Moon, Saturn jockey for prime-time position
(CNN) -- The ringed planet will skirt behind the quarter moon Wednesday evening in a display specially tailored for much of North America.
Saturn has disappeared behind the moon many times in recent months, but for viewers in the Eastern United States, none of the spectacles will compare with this one after sunset.
Observing pitfalls in the region marred most of the earlier planetary eclipses, or occultations. The moon was too bright. The hour was too late. It happened during daylight hours.
But the viewing conditions should prove ideal on February 20, barring local troubles with the weather. Saturn is almost at its brightest magnitude for the year. The moon will have just completed its quarter phase, not too bright for pleasing astronomical viewing.
For most European sky watchers, Saturn and the moon will have already dipped below the western horizon when the event takes place.
Viewers in thin stretches of the Iberian Peninsula and Northwest Africa could catch a glimpse, according to Kelly Beatty, editor of Sky & Telescope Magazine.
But the prime place to view the disappearing act will be the Eastern United States, Eastern Canada and parts of the Caribbean, where it will occur after sunset.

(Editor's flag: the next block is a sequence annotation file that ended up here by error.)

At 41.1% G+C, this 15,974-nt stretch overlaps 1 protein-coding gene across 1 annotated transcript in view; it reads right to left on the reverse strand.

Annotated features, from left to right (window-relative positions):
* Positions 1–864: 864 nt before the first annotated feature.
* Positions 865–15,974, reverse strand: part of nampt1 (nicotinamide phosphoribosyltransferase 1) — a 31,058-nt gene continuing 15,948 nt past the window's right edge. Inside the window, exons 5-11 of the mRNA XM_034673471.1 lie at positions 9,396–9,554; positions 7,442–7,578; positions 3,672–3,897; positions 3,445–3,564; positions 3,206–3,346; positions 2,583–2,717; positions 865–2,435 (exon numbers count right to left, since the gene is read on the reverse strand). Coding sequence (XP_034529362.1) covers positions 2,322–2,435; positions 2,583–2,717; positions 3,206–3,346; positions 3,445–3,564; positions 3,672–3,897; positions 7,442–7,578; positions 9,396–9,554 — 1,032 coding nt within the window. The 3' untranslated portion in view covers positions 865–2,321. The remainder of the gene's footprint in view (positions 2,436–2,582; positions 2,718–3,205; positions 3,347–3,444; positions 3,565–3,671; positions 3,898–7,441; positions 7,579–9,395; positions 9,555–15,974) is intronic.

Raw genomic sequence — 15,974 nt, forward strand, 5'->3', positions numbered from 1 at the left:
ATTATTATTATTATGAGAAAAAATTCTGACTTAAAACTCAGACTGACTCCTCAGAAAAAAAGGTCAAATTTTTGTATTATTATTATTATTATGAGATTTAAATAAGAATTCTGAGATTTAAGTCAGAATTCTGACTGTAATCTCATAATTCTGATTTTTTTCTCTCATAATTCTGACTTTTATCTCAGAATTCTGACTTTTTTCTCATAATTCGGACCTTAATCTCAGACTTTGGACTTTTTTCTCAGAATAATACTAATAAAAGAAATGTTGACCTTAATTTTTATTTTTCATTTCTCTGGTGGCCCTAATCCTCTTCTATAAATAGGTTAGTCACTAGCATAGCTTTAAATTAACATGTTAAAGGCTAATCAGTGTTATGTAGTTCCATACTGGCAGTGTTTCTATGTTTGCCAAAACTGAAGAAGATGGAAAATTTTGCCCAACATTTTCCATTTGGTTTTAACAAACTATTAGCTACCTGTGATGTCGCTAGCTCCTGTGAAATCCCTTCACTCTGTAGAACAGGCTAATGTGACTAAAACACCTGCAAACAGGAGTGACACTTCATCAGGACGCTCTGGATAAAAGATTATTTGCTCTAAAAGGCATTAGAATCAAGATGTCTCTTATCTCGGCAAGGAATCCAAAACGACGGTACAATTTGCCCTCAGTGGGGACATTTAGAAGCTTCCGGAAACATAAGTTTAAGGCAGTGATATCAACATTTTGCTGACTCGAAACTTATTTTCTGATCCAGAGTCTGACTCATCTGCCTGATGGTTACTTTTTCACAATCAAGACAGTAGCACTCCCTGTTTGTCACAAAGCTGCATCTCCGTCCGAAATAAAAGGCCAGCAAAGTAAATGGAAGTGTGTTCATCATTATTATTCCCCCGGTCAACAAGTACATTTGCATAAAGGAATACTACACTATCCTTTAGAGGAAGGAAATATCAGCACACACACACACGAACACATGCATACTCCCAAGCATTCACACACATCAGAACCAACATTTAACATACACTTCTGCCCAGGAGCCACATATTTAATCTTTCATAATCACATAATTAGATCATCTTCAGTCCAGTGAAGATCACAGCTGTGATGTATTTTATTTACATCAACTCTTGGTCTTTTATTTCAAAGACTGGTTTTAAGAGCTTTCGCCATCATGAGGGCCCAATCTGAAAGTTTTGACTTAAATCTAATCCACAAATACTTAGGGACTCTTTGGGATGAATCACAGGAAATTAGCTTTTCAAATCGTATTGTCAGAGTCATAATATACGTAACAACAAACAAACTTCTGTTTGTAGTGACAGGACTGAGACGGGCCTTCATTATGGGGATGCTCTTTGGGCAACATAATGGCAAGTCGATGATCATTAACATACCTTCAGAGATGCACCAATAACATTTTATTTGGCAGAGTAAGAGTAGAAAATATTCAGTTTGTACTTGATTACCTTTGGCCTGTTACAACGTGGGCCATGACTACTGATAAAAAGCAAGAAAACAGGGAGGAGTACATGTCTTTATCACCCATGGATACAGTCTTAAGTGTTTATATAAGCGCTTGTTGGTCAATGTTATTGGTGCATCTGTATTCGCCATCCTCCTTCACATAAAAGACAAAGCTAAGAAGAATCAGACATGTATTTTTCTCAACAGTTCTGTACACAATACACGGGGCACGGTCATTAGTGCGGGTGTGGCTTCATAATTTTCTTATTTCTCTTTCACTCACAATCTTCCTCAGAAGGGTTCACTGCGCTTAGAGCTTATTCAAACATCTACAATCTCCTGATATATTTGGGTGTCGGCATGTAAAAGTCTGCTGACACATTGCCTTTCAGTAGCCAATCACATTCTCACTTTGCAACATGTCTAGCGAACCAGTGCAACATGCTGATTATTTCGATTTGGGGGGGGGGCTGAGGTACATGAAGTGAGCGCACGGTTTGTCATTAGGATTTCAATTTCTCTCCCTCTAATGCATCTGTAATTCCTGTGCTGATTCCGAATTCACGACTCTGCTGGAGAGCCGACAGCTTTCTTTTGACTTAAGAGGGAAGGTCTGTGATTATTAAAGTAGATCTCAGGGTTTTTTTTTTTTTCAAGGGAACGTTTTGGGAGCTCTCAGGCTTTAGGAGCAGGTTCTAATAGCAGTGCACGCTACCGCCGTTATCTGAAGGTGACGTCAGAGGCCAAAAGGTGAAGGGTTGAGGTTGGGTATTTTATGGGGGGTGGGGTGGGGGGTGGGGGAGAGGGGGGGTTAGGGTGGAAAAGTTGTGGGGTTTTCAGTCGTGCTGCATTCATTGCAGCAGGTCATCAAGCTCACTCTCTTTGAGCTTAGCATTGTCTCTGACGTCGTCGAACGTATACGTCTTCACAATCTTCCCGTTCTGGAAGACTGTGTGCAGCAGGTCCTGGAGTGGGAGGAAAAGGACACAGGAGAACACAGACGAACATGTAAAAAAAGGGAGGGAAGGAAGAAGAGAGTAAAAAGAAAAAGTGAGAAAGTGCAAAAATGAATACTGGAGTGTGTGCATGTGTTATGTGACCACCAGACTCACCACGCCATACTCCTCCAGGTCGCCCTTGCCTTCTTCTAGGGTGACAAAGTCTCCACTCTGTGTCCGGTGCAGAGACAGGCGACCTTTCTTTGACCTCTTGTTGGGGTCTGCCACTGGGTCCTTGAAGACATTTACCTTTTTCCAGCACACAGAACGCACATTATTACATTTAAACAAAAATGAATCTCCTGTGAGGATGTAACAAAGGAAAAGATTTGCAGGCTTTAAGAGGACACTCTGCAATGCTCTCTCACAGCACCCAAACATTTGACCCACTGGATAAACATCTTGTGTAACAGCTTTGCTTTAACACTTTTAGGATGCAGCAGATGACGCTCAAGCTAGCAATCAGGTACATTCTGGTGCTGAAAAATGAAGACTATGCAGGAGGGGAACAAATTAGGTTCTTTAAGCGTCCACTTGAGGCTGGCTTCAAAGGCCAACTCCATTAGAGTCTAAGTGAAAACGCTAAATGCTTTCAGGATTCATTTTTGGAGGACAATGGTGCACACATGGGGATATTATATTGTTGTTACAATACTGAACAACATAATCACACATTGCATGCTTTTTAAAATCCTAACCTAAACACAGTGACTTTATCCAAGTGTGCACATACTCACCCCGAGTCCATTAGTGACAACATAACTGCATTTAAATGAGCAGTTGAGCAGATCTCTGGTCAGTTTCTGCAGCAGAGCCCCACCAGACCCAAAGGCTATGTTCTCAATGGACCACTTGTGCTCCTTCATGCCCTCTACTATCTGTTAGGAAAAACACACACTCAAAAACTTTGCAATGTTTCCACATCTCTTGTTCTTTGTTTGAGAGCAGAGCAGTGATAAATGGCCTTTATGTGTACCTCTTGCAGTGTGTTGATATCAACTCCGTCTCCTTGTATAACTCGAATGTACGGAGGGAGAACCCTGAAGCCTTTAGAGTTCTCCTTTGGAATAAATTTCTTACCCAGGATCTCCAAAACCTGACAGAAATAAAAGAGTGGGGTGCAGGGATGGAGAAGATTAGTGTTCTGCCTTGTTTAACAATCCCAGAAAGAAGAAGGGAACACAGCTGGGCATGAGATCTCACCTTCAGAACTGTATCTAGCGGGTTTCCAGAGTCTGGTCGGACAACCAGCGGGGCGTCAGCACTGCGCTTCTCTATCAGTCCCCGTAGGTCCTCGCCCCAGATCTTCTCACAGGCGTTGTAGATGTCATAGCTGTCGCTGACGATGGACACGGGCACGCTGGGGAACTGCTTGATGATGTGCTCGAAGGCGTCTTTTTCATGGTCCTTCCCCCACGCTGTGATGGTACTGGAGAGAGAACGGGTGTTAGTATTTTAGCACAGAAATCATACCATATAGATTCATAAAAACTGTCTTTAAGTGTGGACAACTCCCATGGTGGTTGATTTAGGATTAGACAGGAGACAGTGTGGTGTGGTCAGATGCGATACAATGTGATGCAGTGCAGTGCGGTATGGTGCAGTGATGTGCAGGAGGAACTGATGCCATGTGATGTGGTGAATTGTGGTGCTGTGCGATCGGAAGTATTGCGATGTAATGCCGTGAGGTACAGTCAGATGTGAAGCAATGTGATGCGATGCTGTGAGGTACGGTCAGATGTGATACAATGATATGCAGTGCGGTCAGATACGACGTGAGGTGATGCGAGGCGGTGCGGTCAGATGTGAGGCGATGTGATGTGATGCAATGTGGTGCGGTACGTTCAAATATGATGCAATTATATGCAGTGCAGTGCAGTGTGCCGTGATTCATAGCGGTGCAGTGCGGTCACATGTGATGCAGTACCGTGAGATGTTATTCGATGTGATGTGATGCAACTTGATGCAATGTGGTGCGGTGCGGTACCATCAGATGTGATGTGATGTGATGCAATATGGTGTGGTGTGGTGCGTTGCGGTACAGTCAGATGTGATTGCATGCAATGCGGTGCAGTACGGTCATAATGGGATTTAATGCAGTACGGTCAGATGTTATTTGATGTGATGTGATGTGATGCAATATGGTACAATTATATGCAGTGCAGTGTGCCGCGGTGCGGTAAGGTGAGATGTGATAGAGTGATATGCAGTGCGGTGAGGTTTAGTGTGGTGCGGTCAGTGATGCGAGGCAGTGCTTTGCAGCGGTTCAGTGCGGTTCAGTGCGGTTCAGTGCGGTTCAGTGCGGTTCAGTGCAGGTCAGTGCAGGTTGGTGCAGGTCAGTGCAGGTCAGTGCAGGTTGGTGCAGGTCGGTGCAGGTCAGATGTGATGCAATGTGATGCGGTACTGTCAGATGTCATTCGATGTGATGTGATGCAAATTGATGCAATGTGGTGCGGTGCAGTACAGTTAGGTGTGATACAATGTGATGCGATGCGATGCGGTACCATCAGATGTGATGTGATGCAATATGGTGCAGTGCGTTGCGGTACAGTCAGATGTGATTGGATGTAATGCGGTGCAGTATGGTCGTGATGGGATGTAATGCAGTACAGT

After vanishing behind the darkened portion of the moon, Saturn will reappear on the other side about an hour or so later, depending on location.
A bonus treat for discerning sky watchers, particularly with binoculars, will be the Pleiades and Hyades star clusters, flanking the moon-Saturn pair.
In the United States, the occultation will take place at night in the Northeast and at twilight in the Deep South and Midwest. The Far West will be out of luck. It will still be daylight.
On Saturday, The moon will perform an encore performance, but with a different partner. This time, Jupiter will duck behind the lunar disk in the predawn hours over Europe.
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